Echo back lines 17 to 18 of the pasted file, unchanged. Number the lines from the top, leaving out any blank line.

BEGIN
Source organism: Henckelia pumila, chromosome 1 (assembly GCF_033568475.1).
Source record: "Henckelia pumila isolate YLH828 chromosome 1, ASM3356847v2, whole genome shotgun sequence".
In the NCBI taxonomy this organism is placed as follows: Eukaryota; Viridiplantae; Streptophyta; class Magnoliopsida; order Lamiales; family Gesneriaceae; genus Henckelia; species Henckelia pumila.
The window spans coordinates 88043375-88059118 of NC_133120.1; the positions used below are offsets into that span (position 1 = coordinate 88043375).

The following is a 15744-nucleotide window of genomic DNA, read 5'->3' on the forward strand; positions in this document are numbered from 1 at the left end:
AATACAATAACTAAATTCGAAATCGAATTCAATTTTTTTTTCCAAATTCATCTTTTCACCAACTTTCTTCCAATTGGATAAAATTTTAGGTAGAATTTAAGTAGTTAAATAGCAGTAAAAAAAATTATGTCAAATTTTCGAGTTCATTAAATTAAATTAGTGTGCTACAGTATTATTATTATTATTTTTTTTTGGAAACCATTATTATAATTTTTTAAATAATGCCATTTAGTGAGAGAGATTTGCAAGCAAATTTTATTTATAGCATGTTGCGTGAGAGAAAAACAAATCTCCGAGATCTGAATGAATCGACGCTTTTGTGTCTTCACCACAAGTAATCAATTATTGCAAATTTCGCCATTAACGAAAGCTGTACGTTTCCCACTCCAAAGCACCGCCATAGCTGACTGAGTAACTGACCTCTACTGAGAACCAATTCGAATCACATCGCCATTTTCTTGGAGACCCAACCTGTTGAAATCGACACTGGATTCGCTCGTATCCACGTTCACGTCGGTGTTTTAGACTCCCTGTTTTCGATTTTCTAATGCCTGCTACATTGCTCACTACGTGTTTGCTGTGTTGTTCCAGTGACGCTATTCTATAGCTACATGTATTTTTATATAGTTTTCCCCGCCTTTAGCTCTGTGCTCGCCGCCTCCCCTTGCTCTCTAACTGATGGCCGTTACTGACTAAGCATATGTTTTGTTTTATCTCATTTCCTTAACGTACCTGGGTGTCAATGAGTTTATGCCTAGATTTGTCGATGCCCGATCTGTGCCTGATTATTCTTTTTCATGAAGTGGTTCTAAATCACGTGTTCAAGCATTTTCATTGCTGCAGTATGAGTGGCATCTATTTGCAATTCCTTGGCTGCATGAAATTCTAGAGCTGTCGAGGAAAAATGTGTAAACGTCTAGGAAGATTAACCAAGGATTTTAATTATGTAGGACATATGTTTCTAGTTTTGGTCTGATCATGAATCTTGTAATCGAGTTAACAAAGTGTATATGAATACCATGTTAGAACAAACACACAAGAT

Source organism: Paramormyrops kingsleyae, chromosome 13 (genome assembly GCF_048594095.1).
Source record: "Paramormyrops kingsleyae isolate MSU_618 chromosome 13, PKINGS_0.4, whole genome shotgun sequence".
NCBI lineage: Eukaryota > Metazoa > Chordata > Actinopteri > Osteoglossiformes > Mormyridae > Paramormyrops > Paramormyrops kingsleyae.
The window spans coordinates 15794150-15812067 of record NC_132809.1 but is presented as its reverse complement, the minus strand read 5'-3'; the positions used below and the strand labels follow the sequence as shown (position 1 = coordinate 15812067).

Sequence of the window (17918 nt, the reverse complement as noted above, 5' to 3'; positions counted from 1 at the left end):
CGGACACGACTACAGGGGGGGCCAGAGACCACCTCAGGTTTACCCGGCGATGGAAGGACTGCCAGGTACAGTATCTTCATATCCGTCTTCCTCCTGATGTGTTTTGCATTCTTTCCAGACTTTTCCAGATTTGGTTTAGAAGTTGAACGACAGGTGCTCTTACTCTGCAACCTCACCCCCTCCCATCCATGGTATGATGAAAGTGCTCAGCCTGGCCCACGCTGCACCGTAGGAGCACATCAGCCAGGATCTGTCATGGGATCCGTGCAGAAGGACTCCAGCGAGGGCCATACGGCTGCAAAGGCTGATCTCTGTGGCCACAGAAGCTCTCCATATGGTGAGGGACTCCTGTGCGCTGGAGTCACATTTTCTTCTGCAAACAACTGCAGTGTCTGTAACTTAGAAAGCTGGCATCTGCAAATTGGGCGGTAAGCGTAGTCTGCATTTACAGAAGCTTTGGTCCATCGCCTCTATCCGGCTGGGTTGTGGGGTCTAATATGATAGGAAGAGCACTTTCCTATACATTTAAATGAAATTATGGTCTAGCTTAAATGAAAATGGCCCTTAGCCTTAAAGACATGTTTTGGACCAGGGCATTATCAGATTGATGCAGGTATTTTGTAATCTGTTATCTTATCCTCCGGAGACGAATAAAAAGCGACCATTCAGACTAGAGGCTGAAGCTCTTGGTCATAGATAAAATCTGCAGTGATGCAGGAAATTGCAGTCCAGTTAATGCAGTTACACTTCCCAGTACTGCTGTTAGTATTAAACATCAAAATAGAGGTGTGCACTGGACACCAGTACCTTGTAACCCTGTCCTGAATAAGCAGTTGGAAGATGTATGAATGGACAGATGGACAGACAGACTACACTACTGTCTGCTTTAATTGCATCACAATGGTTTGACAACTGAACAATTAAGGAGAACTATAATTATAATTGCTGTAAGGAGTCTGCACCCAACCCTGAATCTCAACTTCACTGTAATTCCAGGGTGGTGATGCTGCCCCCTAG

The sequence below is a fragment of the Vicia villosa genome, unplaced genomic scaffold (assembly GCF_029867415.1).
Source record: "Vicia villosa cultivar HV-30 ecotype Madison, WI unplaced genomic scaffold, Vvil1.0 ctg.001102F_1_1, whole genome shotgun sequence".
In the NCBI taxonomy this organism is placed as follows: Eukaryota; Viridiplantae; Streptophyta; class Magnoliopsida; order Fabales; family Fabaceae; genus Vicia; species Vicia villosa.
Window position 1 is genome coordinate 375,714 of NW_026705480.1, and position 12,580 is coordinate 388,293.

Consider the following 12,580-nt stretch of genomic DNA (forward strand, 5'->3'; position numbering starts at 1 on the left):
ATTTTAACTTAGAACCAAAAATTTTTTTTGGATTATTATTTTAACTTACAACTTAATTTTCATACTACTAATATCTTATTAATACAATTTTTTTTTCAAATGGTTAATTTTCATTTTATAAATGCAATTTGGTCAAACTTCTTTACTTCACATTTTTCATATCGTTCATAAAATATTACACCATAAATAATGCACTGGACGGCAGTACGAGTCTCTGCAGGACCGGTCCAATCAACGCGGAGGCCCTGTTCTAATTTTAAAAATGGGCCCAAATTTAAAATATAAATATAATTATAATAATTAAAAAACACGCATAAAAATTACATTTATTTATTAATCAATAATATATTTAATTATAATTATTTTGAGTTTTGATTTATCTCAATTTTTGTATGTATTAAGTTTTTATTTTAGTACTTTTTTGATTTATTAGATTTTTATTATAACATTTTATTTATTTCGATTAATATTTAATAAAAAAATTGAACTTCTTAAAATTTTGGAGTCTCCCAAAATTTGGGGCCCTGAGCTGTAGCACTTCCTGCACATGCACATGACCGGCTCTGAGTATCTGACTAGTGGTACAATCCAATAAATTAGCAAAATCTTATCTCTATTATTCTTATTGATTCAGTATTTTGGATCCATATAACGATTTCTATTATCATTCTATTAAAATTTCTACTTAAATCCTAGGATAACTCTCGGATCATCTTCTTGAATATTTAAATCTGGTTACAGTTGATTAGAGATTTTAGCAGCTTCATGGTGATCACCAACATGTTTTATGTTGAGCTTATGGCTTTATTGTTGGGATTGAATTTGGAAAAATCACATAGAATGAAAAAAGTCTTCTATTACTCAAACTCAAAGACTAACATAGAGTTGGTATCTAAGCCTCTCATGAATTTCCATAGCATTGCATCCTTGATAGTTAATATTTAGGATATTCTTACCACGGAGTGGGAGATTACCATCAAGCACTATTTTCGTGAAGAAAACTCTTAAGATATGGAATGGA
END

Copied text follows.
Consider the following 12,580-nt stretch of genomic DNA (forward strand, 5'->3'; position numbering starts at 1 on the left):
ATTTTAACTTAGAACCAAAAATTTTTTTTGGATTATTATTTTAACTTACAACTTAATTTTCATACTACTAATATCTTATTAATACAATTTTTTTTTCAAATGGTTAATTTTCATTTTATAAATGCAATTTGGTCAAACTTCTTTACTTCACATTTTTCATATCGTTCATAAAATATTACACCATAAATAATGCACTGGACGGCAGTACGAGTCTCTGCAGGACCGGTCCAATCAACGCGGAGGCCCTGTTCTAATTTTAAAAATGGGCCCAAATTTAAAATATAAATATAATTATAATAATTAAAAAACACGCATAAAAATTACATTTATTTATTAATCAATAATATATTTAATTATAATTATTTTGAGTTTTGATTTATCTCAATTTTTGTATGTATTAAGTTTTTATTTTAGTACTTTTTTGATTTATTAGATTTTTATTATAACATTTTATTTATTTCGATTAATATTTAATAAAAAAATTGAACTTCTTAAAATTTTGGAGTCTCCCAAAATTTGGGGCCCTGAGCTGTAGCACTTCCTGCACATGCACATGACCGGCTCTGAGTATCTGACTAGTGGTACAATCCAATAAATTAGCAAAATCTTATCTCTATTATTCTTATTGATTCAGTATTTTGGATCCATATAACGATTTCTATTATCATTCTATTAAAATTTCTACTTAAATCCTAGGATAACTCTCGGATCATCTTCTTGAATATTTAAATCTGGTTACAGTTGATTAGAGATTTTAGCAGCTTCATGGTGATCACCAACATGTTTTATGTTGAGCTTATGGCTTTATTGTTGGGATTGAATTTGGAAAAATCACATAGAATGAAAAAAGTCTTCTATTACTCAAACTCAAAGACTAACATAGAGTTGGTATCTAAGCCTCTCATGAATTTCCATAGCATTGCATCCTTGATAGTTAATATTTAGGATATTCTTACCACGGAGTGGGAGATTACCATCAAGCACTATTTTCGTGAAGAAAACTCTTAAGATATGGAATGGA